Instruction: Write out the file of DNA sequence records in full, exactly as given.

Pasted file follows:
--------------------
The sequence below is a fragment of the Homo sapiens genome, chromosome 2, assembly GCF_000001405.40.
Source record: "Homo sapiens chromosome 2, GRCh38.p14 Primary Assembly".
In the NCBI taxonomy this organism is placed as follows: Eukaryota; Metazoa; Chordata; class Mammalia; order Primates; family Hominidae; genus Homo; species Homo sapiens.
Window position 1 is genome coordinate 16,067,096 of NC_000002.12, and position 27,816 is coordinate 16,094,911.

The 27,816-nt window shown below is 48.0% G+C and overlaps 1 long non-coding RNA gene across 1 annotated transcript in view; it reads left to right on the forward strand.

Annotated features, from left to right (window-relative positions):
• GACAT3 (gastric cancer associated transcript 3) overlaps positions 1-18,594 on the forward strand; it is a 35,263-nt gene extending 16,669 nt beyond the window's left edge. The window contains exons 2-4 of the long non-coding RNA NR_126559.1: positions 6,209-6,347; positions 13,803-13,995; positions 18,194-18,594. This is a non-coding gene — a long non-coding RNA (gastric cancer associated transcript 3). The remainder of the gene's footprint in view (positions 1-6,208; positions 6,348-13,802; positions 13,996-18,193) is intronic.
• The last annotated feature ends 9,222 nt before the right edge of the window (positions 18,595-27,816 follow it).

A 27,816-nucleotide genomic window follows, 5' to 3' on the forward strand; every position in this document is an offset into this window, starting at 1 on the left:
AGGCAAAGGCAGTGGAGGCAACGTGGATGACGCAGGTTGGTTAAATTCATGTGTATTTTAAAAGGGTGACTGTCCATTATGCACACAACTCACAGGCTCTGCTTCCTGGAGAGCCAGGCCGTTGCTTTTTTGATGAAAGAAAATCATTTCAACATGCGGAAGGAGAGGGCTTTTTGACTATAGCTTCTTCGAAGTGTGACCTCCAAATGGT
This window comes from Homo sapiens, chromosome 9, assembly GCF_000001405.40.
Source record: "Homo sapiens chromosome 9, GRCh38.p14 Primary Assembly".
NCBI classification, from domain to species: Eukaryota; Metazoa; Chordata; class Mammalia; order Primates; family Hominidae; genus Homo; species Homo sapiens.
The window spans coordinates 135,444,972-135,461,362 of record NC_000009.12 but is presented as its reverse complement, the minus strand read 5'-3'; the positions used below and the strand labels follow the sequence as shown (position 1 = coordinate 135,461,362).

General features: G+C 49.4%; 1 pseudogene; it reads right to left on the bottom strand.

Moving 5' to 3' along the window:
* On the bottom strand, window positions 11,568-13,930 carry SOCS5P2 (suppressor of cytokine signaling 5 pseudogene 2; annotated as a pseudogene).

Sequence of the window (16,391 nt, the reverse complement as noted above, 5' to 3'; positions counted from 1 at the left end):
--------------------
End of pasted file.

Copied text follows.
The sequence below is a fragment of the Homo sapiens genome, chromosome 2, assembly GCF_000001405.40.
Source record: "Homo sapiens chromosome 2, GRCh38.p14 Primary Assembly".
In the NCBI taxonomy this organism is placed as follows: Eukaryota; Metazoa; Chordata; class Mammalia; order Primates; family Hominidae; genus Homo; species Homo sapiens.
Window position 1 is genome coordinate 16,067,096 of NC_000002.12, and position 27,816 is coordinate 16,094,911.

The 27,816-nt window shown below is 48.0% G+C and overlaps 1 long non-coding RNA gene across 1 annotated transcript in view; it reads left to right on the forward strand.

Annotated features, from left to right (window-relative positions):
• GACAT3 (gastric cancer associated transcript 3) overlaps positions 1-18,594 on the forward strand; it is a 35,263-nt gene extending 16,669 nt beyond the window's left edge. The window contains exons 2-4 of the long non-coding RNA NR_126559.1: positions 6,209-6,347; positions 13,803-13,995; positions 18,194-18,594. This is a non-coding gene — a long non-coding RNA (gastric cancer associated transcript 3). The remainder of the gene's footprint in view (positions 1-6,208; positions 6,348-13,802; positions 13,996-18,193) is intronic.
• The last annotated feature ends 9,222 nt before the right edge of the window (positions 18,595-27,816 follow it).

A 27,816-nucleotide genomic window follows, 5' to 3' on the forward strand; every position in this document is an offset into this window, starting at 1 on the left:
AGGCAAAGGCAGTGGAGGCAACGTGGATGACGCAGGTTGGTTAAATTCATGTGTATTTTAAAAGGGTGACTGTCCATTATGCACACAACTCACAGGCTCTGCTTCCTGGAGAGCCAGGCCGTTGCTTTTTTGATGAAAGAAAATCATTTCAACATGCGGAAGGAGAGGGCTTTTTGACTATAGCTTCTTCGAAGTGTGACCTCCAAATGGT
This window comes from Homo sapiens, chromosome 9, assembly GCF_000001405.40.
Source record: "Homo sapiens chromosome 9, GRCh38.p14 Primary Assembly".
NCBI classification, from domain to species: Eukaryota; Metazoa; Chordata; class Mammalia; order Primates; family Hominidae; genus Homo; species Homo sapiens.
The window spans coordinates 135,444,972-135,461,362 of record NC_000009.12 but is presented as its reverse complement, the minus strand read 5'-3'; the positions used below and the strand labels follow the sequence as shown (position 1 = coordinate 135,461,362).

General features: G+C 49.4%; 1 pseudogene; it reads right to left on the bottom strand.

Moving 5' to 3' along the window:
* On the bottom strand, window positions 11,568-13,930 carry SOCS5P2 (suppressor of cytokine signaling 5 pseudogene 2; annotated as a pseudogene).

Sequence of the window (16,391 nt, the reverse complement as noted above, 5' to 3'; positions counted from 1 at the left end):